All YESSES equals “expert” (someone who can help me get what I want who is worth listening to) whereas one single NO equals “novice” (someone who can’t help me who is therefore not worth listening to).
So, the big difference between these two scenarios is, if the person you’re speaking with views you as:
- an expert, he or she will actually pay attention and take you seriously
- a novice, he or she will tune you out and actively seek reasons to explore other options
And these determinations are instinctively made in (usually) less than :30 seconds of speaking with someone new, and you know what I’m talking about here, too.
I mean, you just get that feeling, and instinctively, you can tell whether or not someone can actually help you and whether or not they’re worth listening to.
If the person you’re speaking with instinctively labels you as a novice, then they may go along with you and pretend like they’re listening, but they’ll only offer up one-word answers and not really engage in meaningful conversation. They won’t be as forthcoming with the information they share with you because their guard is up, and the reason why they’ll pretend to go along with you is: no one wants to be perceived as “mean.”
So, they’ll play along just to be “nice,” but when the time comes to make an actual purchasing decision, they’ll balk if they view you as a novice.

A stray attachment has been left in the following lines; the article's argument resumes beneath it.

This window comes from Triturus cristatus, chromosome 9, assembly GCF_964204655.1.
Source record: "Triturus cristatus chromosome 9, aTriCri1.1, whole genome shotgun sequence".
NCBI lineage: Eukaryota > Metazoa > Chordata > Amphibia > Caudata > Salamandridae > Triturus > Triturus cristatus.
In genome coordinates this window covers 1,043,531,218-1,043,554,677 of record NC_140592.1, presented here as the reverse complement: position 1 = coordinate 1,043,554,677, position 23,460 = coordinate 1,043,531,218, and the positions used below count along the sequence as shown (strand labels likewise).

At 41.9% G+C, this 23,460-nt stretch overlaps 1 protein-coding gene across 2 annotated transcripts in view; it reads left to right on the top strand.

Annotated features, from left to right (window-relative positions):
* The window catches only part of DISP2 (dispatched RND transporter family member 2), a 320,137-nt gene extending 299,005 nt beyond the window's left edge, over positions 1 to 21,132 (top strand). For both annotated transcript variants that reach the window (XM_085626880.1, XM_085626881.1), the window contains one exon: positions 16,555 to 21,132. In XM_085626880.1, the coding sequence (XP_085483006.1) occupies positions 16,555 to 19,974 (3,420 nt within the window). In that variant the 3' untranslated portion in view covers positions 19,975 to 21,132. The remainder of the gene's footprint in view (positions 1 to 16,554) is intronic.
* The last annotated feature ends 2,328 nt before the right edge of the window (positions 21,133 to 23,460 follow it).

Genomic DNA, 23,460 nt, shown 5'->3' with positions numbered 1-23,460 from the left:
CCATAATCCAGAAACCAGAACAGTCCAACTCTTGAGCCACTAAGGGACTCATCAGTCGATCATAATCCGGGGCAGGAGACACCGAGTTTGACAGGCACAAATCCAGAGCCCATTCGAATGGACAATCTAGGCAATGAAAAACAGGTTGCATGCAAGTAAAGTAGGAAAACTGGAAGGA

On the other hand, if they view you as an expert, you’ll have a much easier time closing the deal – it’ll be much more natural, much more “no big deal” with less haggling and runaround, less sharpshooting.
And really, this all comes down to your ability to influence the other person’s (potential client, first date, interviewing manager, etc.) perception of you. There’s a lot of truth to the old adage: “99% of perception is reality,” and the way we feel about things (no matter if right or wrong), definitely influences our beliefs.
Knowing what those primal, instinctive concerns are and how to purposefully relieving them is how you can scientifically get people to consistently listen and take you seriously – regardless of established ranks and titles. It’s almost kind of like playing poker; when it comes to poker, my friends all know that I don’t really know how to play it that well, but I have been known to win a few hands here and there when playing with strangers.